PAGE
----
It all just seemed to be going so slowly . . .

Gritting my teeth like I was bridled with a razor-bit, I super-concentrated on the par5 #4 #1 handicap hole: a slightly less impressive drive than #2; a solid 3wood in the fairway, a low-line-drive that rolled intelligently away from a fairway bunker; a tasteful half-wedge up onto the elevated green; an intelligent 2putt for par. All the while, "Jimmy usta be 4 handicap in college. Jimmy played semipro-ball in california . . . coulda tried out for the Angels . . . Jimmy hit the golfball a l-o-n-g way . . . "

I felt a little anxious by now . . . slow play does that to me . . . but this additional element was especially . . . um . . . distracting . . . on the par3 #5 I realized I had the wrong club, my 7wood instead of 4iron, but I just tried to soft-peddle it instead of going back to the cart . . . hit a bullet straight over the right side of the green just into the woods behind the green. Jimmy was over the green in the brush too, but with a shot instead of a drop, but he foozled twice then 3putted. "Jimmys gonna havta birdie to the house now to get his 47!"

I don't remember much of #6 or #7, only that Jimmy paused to ask me a question, which I mistakenly tho't required an answer, but was only a conversational gambit . . .

"Jimmy played the Biltmore Links Friday, it's not too far from Jimmy's big house in central Phoenix. The greens were in terrible shape. Have you played there?"

"Well, yes, we just played there . . . "

"It was really hot. . . not as humid as today, tho' . . . good thing Jimmy works outside all day, so golf on a day like today doesn't seem so bad . . . but Jimmy's AC in his big house in central phoenix went out . . . Jimmy had to sleep on the floor of the foyer, on the cool tile, like a cat . . . that's why Jimmy is staying with his Mother tonite and going to the ball game . . . it's too hot . . . because it's a big house in central phoenix it's going to cost Jimmy $14000 to get a new unit . . . Jimmy's roommate doesn't care . . . he's off somewhere in the cool at 7000 feet, but Jimmy told him, 'I don't even own this house . . . I'll pitch in $4000 to be a good roommate but you got to come up with the rest!' . . . "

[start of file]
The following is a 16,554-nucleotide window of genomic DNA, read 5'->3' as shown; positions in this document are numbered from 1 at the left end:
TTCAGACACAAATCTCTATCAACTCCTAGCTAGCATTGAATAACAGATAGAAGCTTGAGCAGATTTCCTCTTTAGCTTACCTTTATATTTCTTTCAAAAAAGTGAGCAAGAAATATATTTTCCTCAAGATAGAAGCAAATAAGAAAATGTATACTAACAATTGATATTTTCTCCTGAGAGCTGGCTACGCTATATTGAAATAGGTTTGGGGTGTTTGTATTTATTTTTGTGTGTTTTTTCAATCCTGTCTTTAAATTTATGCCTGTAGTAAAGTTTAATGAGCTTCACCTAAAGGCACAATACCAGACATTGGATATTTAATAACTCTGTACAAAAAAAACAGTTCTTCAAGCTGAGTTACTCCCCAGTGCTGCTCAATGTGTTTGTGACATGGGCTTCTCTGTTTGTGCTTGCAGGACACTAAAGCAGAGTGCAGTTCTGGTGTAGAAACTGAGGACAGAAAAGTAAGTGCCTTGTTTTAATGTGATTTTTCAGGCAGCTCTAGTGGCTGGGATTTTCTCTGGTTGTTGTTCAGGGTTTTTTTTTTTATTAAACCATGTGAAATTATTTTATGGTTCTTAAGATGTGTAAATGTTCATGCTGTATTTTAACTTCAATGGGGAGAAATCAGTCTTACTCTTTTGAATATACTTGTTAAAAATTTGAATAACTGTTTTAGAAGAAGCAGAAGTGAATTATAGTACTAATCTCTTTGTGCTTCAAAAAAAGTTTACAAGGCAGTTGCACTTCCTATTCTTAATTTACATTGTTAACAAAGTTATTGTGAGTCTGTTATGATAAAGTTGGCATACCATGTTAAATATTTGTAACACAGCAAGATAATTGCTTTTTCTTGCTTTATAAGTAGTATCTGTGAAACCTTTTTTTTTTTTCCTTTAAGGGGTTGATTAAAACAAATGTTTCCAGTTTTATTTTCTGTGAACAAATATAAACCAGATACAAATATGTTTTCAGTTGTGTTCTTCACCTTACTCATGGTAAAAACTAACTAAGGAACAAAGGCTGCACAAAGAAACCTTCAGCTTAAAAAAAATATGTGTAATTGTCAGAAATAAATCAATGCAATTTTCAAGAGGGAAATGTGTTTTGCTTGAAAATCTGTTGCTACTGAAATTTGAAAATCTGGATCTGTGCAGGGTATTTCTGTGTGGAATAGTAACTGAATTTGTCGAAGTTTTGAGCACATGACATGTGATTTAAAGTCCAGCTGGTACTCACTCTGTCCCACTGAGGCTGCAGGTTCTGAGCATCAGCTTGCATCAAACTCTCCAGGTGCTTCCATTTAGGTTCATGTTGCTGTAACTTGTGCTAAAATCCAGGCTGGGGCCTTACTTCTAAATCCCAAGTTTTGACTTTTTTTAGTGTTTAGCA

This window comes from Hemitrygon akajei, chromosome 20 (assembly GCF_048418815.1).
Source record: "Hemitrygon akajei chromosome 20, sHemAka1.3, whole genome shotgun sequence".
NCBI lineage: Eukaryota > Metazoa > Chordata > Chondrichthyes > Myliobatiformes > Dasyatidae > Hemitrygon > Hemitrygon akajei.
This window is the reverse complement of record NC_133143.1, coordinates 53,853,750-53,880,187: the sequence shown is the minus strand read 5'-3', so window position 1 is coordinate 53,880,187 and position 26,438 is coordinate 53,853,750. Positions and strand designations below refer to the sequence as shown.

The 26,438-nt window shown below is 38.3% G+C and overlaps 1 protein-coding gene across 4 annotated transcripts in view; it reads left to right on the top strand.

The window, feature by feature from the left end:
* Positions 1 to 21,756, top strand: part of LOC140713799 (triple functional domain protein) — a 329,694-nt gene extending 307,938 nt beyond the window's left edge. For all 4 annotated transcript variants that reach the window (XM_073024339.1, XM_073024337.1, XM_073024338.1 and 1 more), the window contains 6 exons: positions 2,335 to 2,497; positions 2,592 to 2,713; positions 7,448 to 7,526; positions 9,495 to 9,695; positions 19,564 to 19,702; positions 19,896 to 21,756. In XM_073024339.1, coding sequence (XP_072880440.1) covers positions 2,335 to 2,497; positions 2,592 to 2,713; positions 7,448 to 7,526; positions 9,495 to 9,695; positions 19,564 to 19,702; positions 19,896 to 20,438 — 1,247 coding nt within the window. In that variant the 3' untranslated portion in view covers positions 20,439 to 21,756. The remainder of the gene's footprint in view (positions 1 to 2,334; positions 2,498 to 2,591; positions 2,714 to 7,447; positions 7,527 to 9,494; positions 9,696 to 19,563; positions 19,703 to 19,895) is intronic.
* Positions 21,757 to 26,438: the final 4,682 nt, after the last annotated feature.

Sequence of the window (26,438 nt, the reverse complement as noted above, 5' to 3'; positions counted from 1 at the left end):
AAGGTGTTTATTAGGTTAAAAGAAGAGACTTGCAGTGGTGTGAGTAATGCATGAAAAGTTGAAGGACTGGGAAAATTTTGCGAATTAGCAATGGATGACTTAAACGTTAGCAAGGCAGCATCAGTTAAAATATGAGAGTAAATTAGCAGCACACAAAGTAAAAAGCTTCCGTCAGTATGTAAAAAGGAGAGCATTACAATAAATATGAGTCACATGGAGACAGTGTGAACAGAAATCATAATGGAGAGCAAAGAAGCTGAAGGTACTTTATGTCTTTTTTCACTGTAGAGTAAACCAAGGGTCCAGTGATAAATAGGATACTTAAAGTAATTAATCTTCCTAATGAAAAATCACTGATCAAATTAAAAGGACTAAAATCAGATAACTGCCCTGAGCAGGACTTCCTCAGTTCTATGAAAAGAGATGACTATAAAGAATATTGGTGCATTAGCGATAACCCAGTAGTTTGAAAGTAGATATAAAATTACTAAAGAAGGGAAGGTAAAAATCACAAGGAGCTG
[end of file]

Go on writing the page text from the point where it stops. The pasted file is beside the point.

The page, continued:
SO then we tackled #8, which has got to be the most beautiful hole at Grayhawk, and maybe the most beautiful par 3 in PHX. I kinda fatted my 6iron just over the big bunkers on the left, and the ball just trickled down to the middle of the green. "You are the luckiest SOB in the world!" ejaculated Jimmy. He in turn topped a ball thru the desert, just onto the grass at the bottom of the hill. "Dang. Jimmy's gonna have to make a birdie on 9 just to break 60!"

After I got my 4, missing a 3 foot downhill par putt eerily similar to the birdie putt I'd missed on #7 -- idn't it funny how Golf will make you keep trying the same shot till you make it or break it? -- Jimmy got his 7 and Mr Science scrambled to his 4, we headed off to #9 . . .

"Jimmy's played most of the courses in Phoenix. Jimmy plays all over. Do you mainly play in Scottsdale? Have you played the Duke?

"yeh, we played the Duke. Long way to go for such a mediocre course . . . we've been even further south tho', to Grande Valley Ranch, and as far East as Florence . . . "

"Jimmy's been to Florence . . . Jimmy's been to Florence!" and he gave me a meaningful look. "Jimmy was in Florence for 5 1/2 years." He must've seen a look on my face. "Jimmy had a little altercation with a Motorcycle cop with an attitude . . . stopped me for DUI, and things got a little heated . . . he pulled a gun on me, so I hadda take it away from him . . . but They do frown on that in Arizona . . . so They tacked on 5 years for Assault to the DUI . . . Jimmy apologized to the family, even tho' Jimmy didn't want to . . . didn't do any good . . . "

I think all of us just wanted to finish #9 as fast as we could, for different reasons, so we may not have given it our full attention. I dropped Jimmy off at the parking lot and zoomed on over to the #10 tee.

#10 is a cute little hole, with the creek that runs down the right side, the veers in front of the green. Very picturesque. I pulled my drive over behind the trees just off the fairway on the left . . . just had a 9iron left, but it was a blind shot . . . too much performance anxiety, I guess, I had to hit it fat twice, somehow dodging the creek, to get to the front of the green from where I promptly putted over the green into the swale behind the green . . . only took 3 to get down from there for my 7 . . . I still had a bad case of the Jimmys and for some reason, the 4some behind us had driven into us in the fairway. Mr Science had managed a textbook par: a GIR and a very cautious 2putt. Ms Science suffered as I had . . . we were together on the front of the green and then again in the swale behind the green.